Wednesday, June 3, 2009


When Al Shepard and Ed Mitchell set off for Cone Crater on an epic EVA during Apollo 14, nobody could have known what an arduous trek lay ahead. This was the last pre-lunar rover flight, and the two were pulling their tools along behind them in a rickshaw-like device called the MET, which tended to be unstable and exhausting to drag along. Using orbitally-imaged maps (remember the landing of Apollo 11?), they set out to find Cone crater, the hoped-for high point of this traverse. After many false stops and starts, Shepard finally called it quits, to which Mitchell declared, "[I] think you're finks!" By the time it was all over, geologists on the ground estimated that the duo had come within about 75 feet of the crater's South rim. It was another hard-won lesson regarding the unanticipated difficulties of lunar surface exploration during the Golden Age of space travel. If you zoom in on this traverse map, you can see how excruciatingly close they came to the view of a lifetime.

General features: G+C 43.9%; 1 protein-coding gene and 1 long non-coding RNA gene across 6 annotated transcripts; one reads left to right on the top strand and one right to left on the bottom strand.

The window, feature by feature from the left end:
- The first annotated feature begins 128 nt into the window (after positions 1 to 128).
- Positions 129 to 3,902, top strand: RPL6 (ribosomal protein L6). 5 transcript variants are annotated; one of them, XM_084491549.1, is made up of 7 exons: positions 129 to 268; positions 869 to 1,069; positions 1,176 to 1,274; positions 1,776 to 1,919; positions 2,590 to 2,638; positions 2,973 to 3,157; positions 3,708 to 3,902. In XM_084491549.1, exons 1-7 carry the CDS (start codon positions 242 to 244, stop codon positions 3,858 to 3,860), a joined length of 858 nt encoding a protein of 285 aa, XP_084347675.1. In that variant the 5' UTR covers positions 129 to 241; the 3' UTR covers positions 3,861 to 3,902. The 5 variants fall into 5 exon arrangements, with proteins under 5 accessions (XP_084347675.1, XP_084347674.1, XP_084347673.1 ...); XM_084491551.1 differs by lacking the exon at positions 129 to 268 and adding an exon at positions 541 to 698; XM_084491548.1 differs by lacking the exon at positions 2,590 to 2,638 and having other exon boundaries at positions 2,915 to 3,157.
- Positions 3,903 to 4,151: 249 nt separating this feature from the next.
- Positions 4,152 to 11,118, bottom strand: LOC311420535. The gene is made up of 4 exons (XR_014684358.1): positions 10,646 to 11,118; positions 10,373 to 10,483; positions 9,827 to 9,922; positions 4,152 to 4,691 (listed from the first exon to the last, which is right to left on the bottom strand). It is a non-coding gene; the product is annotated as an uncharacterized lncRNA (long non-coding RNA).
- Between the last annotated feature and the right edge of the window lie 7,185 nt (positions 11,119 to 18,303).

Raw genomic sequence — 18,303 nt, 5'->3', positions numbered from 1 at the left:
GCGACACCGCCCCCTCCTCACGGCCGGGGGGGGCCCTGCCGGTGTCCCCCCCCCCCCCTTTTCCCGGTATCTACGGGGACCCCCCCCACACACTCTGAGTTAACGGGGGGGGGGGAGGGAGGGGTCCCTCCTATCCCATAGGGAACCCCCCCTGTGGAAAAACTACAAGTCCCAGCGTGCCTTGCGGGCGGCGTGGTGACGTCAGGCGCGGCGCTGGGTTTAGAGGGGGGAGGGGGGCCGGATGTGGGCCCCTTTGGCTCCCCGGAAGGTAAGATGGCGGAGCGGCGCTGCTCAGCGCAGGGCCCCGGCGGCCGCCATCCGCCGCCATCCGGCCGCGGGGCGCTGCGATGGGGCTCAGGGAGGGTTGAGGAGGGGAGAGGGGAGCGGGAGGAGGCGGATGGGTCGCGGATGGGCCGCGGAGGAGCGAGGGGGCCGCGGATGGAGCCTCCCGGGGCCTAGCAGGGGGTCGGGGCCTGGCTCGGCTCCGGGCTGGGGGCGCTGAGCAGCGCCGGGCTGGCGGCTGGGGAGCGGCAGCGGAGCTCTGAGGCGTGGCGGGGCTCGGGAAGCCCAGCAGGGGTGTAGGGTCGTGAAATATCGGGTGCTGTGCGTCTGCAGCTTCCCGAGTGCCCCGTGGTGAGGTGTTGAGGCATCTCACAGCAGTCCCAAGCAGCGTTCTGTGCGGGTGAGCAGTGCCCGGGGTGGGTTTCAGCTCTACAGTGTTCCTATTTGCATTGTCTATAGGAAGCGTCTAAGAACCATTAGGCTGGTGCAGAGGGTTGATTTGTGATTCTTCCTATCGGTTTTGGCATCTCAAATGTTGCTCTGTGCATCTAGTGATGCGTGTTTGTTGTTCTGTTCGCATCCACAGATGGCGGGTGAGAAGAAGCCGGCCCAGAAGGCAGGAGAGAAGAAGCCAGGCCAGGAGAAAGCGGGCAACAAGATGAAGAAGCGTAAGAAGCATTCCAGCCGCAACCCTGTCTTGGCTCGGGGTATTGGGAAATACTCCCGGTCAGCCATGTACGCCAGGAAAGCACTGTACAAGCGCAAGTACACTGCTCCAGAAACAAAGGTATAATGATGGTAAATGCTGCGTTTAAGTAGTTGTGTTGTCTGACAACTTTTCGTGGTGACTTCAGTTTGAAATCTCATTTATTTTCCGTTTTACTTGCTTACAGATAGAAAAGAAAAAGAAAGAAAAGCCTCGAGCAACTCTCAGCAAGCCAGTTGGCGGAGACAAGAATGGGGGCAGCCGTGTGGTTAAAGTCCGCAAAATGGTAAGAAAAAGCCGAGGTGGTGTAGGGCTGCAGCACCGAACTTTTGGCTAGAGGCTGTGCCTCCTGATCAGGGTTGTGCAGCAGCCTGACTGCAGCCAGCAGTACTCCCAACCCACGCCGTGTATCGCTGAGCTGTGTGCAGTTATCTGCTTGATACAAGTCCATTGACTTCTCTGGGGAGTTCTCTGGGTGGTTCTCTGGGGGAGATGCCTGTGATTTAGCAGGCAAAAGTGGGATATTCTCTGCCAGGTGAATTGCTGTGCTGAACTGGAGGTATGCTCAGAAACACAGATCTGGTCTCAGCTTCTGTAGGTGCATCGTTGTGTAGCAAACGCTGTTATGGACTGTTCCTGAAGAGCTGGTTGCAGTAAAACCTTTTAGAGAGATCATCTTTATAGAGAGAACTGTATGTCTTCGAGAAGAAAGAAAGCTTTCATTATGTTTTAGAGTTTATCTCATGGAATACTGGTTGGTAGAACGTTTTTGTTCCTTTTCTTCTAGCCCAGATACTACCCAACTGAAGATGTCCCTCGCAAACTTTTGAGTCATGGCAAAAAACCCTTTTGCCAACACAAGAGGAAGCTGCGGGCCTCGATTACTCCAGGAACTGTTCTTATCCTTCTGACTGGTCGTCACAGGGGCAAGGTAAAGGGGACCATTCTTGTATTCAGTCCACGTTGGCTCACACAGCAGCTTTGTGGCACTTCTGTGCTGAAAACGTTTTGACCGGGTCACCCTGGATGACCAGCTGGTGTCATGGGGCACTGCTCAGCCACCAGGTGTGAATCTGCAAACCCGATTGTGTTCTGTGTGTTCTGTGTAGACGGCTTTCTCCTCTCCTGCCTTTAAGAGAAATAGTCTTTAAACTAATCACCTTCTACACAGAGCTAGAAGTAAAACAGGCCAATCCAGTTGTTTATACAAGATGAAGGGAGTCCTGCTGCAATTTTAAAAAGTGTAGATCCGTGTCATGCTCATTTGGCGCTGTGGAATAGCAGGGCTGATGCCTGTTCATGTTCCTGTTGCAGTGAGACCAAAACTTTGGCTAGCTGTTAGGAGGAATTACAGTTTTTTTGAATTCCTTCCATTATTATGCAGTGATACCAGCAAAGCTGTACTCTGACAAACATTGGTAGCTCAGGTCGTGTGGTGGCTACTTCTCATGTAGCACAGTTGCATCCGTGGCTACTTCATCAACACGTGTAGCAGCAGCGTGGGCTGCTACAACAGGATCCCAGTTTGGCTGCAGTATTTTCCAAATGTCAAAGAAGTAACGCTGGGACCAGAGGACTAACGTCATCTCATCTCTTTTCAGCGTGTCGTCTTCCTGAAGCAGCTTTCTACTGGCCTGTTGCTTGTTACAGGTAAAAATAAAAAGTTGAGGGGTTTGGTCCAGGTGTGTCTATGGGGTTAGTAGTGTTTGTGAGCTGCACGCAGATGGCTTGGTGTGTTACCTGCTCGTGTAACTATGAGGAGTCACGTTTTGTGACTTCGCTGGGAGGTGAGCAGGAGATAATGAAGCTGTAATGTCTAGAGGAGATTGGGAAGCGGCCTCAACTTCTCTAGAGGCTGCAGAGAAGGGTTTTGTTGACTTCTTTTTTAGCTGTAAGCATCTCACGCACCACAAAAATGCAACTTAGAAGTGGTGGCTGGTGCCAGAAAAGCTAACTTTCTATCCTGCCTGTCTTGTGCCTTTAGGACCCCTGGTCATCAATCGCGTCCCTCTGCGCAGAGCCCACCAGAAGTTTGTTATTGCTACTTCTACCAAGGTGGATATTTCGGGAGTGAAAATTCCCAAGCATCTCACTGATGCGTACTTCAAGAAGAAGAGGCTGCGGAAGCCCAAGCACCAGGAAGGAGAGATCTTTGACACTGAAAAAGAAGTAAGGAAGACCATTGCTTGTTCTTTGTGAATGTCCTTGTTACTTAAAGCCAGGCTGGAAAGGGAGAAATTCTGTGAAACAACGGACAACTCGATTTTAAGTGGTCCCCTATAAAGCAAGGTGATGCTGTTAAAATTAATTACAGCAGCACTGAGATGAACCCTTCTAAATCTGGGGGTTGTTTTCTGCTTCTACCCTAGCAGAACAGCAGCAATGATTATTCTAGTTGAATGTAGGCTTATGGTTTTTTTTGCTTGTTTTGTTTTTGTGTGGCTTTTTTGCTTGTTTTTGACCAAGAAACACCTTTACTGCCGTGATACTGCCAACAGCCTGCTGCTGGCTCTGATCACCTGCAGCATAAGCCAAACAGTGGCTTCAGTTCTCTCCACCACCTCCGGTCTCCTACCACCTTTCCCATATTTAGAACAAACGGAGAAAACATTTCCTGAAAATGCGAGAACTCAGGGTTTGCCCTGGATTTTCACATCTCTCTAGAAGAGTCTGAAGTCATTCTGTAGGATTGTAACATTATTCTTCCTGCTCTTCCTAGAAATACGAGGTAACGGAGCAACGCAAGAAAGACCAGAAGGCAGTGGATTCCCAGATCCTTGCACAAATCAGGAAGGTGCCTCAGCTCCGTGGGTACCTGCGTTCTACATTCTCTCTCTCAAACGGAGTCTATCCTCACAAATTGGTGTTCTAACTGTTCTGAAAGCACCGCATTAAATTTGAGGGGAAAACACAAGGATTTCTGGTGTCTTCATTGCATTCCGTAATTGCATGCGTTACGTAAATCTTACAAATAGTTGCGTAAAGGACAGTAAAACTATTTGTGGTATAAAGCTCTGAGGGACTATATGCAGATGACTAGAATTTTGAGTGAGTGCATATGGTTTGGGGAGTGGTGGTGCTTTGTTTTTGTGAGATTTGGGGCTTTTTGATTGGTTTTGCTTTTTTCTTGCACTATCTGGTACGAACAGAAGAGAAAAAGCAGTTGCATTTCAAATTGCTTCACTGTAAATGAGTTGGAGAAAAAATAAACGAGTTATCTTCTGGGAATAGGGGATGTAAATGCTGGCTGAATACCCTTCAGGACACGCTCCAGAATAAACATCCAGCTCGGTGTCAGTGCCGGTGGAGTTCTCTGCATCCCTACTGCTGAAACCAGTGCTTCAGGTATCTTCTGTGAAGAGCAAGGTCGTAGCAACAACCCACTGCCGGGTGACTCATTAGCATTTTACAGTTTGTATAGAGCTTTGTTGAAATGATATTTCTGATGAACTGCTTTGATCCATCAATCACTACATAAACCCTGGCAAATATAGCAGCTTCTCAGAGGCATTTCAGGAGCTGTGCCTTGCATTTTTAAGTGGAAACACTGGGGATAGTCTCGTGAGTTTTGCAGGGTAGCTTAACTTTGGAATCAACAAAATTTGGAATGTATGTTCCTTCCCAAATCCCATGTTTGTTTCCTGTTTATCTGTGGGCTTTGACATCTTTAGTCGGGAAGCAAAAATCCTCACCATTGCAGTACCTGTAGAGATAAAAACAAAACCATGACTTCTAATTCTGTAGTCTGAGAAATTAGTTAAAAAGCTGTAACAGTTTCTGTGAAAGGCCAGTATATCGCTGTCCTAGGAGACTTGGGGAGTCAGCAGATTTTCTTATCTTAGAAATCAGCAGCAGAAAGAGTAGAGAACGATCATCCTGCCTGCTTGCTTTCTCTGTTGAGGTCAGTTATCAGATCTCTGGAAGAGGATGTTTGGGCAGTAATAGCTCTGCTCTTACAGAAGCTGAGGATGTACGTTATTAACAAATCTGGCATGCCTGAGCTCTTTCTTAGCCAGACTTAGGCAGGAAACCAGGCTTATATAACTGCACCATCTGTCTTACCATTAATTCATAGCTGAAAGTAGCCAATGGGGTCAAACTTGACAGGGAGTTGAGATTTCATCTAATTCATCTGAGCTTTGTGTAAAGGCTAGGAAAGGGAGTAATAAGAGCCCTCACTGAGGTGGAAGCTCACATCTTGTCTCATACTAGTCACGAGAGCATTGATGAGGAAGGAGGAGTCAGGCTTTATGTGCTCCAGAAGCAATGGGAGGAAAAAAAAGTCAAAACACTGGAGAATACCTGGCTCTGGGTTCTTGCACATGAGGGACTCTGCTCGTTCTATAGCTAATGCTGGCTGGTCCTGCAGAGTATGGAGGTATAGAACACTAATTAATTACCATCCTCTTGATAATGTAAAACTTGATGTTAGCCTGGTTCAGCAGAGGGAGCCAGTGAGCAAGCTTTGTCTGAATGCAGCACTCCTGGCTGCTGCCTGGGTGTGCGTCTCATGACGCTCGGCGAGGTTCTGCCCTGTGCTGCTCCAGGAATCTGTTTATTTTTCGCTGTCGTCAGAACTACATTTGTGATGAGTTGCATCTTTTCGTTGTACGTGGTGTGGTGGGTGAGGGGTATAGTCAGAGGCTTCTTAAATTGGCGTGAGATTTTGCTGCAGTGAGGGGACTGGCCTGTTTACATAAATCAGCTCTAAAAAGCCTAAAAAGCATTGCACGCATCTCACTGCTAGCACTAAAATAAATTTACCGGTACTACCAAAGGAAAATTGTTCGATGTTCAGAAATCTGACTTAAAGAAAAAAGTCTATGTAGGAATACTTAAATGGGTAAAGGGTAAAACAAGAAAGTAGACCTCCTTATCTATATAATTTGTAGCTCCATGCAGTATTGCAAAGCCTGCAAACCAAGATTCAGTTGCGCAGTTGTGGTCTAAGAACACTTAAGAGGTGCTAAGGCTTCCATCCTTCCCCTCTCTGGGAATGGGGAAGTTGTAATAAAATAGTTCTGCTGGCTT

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Welcome to the Missions to the Moon book blog. This is a place to re-live the heady days of the Apollo and Soyuz lunar programs- perhaps the crowning achievements of the 20th Century. Many blog entries will include a new downloadable image or artifact from the space age- items rarely seen and not available in print. It's all in the spirit of my newest book, Missions to the Moon- to remember the great adventure of the Golden Age of space exploration, and ponder what wonders await us in space.

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